water

This page is to connect organisations, projects and resources that have an interest in improving the quality of our water sources.

Water is an important nexus for agriculture, with a large number of organisations and stakeholders having a shared interested in the objective of achieving consistent clean water sources.

The interplay between agriculture and clean water is a complex and crucial relationship that highlights both challenges and opportunities:

  1. Water Source Contamination: Agriculture can impact water quality through the runoff of fertilizers, pesticides, and manure into nearby water bodies. This contamination poses risks to aquatic ecosystems and the availability of clean water for communities.

  2. Erosion Control: Effective soil and water conservation practices in agriculture, such as contour farming and cover cropping, can reduce soil erosion. This, in turn, prevents sedimentation in rivers and lakes, helping to maintain clean water quality.

  3. Irrigation Efficiency: Agriculture is a major water user, especially in regions with limited water resources. Implementing efficient irrigation methods, like drip irrigation, reduces water wastage, conserving this precious resource.

  4. Wetland Preservation: Wetlands play a crucial role in filtering pollutants from agricultural runoff. Protecting and restoring wetland ecosystems can enhance water quality and serve as natural buffers against contamination.

  5. Nutrient Management: Careful management of nutrient application in agriculture can prevent excess nitrogen and phosphorus from entering water bodies, which can cause harmful algal blooms and "dead zones." Precision farming techniques help optimize nutrient use.

  6. Buffer Zones: Planting buffer strips of vegetation along waterways can trap pollutants and prevent them from reaching streams and rivers, improving water quality while providing habitat for wildlife.

  7. Water Recycling: Some agricultural operations employ water recycling systems to reduce the discharge of contaminated water and conserve resources.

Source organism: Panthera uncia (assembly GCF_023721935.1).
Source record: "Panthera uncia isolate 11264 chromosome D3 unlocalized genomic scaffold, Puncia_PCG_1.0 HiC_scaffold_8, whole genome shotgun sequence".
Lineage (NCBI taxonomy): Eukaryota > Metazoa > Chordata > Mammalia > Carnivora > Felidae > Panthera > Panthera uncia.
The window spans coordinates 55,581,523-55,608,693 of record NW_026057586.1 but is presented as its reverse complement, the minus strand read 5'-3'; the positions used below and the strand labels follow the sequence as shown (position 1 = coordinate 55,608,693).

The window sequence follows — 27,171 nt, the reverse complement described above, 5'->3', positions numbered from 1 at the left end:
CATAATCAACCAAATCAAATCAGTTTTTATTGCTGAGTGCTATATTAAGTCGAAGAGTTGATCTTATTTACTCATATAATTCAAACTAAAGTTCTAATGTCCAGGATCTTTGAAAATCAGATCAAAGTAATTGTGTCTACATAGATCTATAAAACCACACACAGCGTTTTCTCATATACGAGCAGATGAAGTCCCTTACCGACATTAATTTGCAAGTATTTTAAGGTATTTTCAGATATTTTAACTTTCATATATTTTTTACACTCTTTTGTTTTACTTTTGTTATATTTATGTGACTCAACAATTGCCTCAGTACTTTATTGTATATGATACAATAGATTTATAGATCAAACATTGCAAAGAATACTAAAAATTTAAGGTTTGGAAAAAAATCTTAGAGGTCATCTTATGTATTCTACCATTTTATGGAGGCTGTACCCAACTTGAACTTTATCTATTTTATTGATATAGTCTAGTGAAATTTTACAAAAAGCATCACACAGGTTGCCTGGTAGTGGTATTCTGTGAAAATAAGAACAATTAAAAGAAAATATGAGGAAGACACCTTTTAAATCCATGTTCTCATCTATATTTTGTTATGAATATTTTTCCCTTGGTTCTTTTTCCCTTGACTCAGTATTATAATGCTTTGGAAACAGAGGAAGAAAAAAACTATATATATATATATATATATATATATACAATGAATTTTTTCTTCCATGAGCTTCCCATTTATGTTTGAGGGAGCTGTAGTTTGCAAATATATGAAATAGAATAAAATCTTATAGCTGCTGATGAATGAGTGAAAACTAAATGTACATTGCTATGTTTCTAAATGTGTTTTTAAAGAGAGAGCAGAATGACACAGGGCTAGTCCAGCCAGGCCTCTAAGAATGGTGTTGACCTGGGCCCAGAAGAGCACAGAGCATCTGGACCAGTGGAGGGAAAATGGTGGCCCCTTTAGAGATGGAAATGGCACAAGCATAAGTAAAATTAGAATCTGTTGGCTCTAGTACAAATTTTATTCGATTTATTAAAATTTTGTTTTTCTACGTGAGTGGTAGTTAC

8. Aquaculture and Integrated Farming: Combining aquaculture (fish farming) with agriculture in integrated farming systems can help recycle nutrients and reduce the environmental impact of both sectors on water quality.

  9. Regulations and Best Practices: Governments and organizations often set regulations and promote best management practices to minimize the negative impact of agriculture on water quality. Farmers are encouraged to adopt these guidelines voluntarily.

  10. Research and Innovation: Ongoing research and technological advancements in agriculture aim to develop more sustainable practices that minimize water pollution while maintaining agricultural productivity.

In summary, the interplay between agriculture and clean water is a delicate balance. While agriculture can pose challenges to water quality, it also offers opportunities for positive change. By implementing sustainable practices, improving efficiency, and working in harmony with the environment, agriculture can play a significant role in preserving and enhancing clean water resources for current and future generations.

 

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Related Organisations

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Connected Content

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Catchment Sensitive Farming is a free farm advice programme funded by the UK government. It works with farmers, communities, and organisations across England to improve the quality of water, air, and sustainable water management.